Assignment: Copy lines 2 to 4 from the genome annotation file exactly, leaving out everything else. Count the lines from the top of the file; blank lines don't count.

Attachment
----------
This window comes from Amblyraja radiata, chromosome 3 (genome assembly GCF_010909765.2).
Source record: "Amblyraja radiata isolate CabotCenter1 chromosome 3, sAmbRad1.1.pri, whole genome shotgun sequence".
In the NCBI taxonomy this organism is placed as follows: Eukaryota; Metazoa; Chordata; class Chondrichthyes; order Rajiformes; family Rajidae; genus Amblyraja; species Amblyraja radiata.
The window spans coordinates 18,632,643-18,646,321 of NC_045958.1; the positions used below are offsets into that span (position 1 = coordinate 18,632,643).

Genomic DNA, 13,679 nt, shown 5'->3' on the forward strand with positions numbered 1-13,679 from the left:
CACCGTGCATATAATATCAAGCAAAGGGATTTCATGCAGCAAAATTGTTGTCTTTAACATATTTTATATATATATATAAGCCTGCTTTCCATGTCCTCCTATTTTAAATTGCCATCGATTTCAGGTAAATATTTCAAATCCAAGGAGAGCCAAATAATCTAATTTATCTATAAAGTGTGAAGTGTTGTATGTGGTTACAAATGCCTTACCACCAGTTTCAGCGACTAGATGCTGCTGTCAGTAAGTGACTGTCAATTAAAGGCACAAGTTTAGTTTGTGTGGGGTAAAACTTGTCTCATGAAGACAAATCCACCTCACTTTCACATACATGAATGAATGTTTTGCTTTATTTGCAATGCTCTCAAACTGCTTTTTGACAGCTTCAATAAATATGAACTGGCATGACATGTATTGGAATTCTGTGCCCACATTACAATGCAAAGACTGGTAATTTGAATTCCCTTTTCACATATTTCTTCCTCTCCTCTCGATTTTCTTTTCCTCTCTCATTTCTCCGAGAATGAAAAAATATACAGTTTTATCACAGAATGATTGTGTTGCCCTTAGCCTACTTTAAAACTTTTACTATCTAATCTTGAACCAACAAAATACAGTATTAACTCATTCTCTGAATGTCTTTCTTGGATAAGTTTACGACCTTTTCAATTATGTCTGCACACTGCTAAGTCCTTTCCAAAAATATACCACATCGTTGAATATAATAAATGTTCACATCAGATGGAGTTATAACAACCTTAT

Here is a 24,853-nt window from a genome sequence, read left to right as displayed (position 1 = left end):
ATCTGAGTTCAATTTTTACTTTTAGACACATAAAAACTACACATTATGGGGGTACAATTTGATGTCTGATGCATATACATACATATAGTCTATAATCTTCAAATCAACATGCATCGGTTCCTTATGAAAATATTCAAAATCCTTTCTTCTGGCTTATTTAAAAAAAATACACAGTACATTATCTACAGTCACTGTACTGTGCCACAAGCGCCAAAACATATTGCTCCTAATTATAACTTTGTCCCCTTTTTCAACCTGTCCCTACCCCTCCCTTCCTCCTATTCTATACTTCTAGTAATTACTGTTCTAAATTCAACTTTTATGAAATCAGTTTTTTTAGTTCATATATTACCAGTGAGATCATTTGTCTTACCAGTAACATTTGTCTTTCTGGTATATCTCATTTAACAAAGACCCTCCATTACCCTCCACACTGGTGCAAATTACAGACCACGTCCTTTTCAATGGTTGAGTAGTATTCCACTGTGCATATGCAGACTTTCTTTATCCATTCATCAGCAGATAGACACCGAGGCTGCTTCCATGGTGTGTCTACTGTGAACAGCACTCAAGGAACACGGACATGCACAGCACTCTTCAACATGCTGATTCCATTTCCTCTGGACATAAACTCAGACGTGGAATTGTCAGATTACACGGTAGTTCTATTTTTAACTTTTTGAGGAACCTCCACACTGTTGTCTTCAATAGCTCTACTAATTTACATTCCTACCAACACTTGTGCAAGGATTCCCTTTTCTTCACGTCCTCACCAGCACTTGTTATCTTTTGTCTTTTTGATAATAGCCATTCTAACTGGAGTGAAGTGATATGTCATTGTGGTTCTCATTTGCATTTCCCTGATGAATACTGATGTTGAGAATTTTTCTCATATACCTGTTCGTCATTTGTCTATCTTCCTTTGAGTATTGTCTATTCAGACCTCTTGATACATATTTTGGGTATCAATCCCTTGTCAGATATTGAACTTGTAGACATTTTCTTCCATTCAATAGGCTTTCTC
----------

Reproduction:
Source record: "Amblyraja radiata isolate CabotCenter1 chromosome 3, sAmbRad1.1.pri, whole genome shotgun sequence".
In the NCBI taxonomy this organism is placed as follows: Eukaryota; Metazoa; Chordata; class Chondrichthyes; order Rajiformes; family Rajidae; genus Amblyraja; species Amblyraja radiata.
The window spans coordinates 18,632,643-18,646,321 of NC_045958.1; the positions used below are offsets into that span (position 1 = coordinate 18,632,643).